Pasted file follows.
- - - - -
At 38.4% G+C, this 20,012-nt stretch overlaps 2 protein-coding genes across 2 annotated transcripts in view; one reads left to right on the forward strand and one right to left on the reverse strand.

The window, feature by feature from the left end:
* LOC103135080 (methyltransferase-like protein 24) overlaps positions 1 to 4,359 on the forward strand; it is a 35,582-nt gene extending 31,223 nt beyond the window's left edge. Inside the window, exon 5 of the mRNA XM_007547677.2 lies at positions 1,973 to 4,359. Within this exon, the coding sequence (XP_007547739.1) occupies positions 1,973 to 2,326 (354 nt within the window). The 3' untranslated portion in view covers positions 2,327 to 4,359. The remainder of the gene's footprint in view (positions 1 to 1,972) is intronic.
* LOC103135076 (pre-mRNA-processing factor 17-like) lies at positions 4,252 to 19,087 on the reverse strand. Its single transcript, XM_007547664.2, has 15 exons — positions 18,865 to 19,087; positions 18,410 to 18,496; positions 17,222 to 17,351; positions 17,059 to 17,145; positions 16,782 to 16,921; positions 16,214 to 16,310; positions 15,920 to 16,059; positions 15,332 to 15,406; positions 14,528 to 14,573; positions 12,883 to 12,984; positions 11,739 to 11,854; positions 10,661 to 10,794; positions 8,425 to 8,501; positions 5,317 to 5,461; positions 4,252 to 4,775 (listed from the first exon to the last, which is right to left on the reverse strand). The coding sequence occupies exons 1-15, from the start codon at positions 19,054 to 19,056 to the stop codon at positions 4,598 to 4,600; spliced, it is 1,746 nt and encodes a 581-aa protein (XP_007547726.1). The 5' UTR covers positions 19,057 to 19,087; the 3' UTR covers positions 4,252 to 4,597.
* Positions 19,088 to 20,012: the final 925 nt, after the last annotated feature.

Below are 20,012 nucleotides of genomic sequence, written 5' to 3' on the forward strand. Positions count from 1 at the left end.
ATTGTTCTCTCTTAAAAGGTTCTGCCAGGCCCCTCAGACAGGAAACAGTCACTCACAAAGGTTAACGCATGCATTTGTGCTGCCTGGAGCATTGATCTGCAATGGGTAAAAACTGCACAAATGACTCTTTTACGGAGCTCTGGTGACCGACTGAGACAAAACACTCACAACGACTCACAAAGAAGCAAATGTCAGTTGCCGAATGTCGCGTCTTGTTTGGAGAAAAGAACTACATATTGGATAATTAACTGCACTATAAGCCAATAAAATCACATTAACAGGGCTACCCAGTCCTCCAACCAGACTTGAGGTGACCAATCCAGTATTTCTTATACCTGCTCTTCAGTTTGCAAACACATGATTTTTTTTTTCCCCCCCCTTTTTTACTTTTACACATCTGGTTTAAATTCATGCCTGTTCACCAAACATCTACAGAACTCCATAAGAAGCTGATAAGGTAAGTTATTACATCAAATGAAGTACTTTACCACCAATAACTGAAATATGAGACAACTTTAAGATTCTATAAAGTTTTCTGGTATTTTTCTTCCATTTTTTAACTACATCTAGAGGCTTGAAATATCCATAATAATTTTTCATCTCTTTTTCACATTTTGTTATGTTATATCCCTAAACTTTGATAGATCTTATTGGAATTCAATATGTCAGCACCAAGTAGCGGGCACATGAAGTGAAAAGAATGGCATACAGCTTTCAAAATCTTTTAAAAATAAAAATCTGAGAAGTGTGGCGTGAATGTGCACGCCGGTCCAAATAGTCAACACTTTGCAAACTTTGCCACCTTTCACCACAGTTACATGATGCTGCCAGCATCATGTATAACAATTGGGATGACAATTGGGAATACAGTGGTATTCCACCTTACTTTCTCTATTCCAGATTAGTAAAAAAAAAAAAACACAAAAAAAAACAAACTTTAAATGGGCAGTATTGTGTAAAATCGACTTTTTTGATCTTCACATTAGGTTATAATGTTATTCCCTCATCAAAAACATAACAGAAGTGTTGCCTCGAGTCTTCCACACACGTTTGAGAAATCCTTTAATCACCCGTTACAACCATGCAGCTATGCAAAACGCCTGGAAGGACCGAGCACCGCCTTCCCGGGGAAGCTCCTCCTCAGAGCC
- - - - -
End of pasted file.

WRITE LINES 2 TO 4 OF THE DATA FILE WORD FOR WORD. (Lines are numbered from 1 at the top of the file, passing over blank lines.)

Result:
The window, feature by feature from the left end:
* LOC103135080 (methyltransferase-like protein 24) overlaps positions 1 to 4,359 on the forward strand; it is a 35,582-nt gene extending 31,223 nt beyond the window's left edge. Inside the window, exon 5 of the mRNA XM_007547677.2 lies at positions 1,973 to 4,359. Within this exon, the coding sequence (XP_007547739.1) occupies positions 1,973 to 2,326 (354 nt within the window). The 3' untranslated portion in view covers positions 2,327 to 4,359. The remainder of the gene's footprint in view (positions 1 to 1,972) is intronic.
* LOC103135076 (pre-mRNA-processing factor 17-like) lies at positions 4,252 to 19,087 on the reverse strand. Its single transcript, XM_007547664.2, has 15 exons — positions 18,865 to 19,087; positions 18,410 to 18,496; positions 17,222 to 17,351; positions 17,059 to 17,145; positions 16,782 to 16,921; positions 16,214 to 16,310; positions 15,920 to 16,059; positions 15,332 to 15,406; positions 14,528 to 14,573; positions 12,883 to 12,984; positions 11,739 to 11,854; positions 10,661 to 10,794; positions 8,425 to 8,501; positions 5,317 to 5,461; positions 4,252 to 4,775 (listed from the first exon to the last, which is right to left on the reverse strand). The coding sequence occupies exons 1-15, from the start codon at positions 19,054 to 19,056 to the stop codon at positions 4,598 to 4,600; spliced, it is 1,746 nt and encodes a 581-aa protein (XP_007547726.1). The 5' UTR covers positions 19,057 to 19,087; the 3' UTR covers positions 4,252 to 4,597.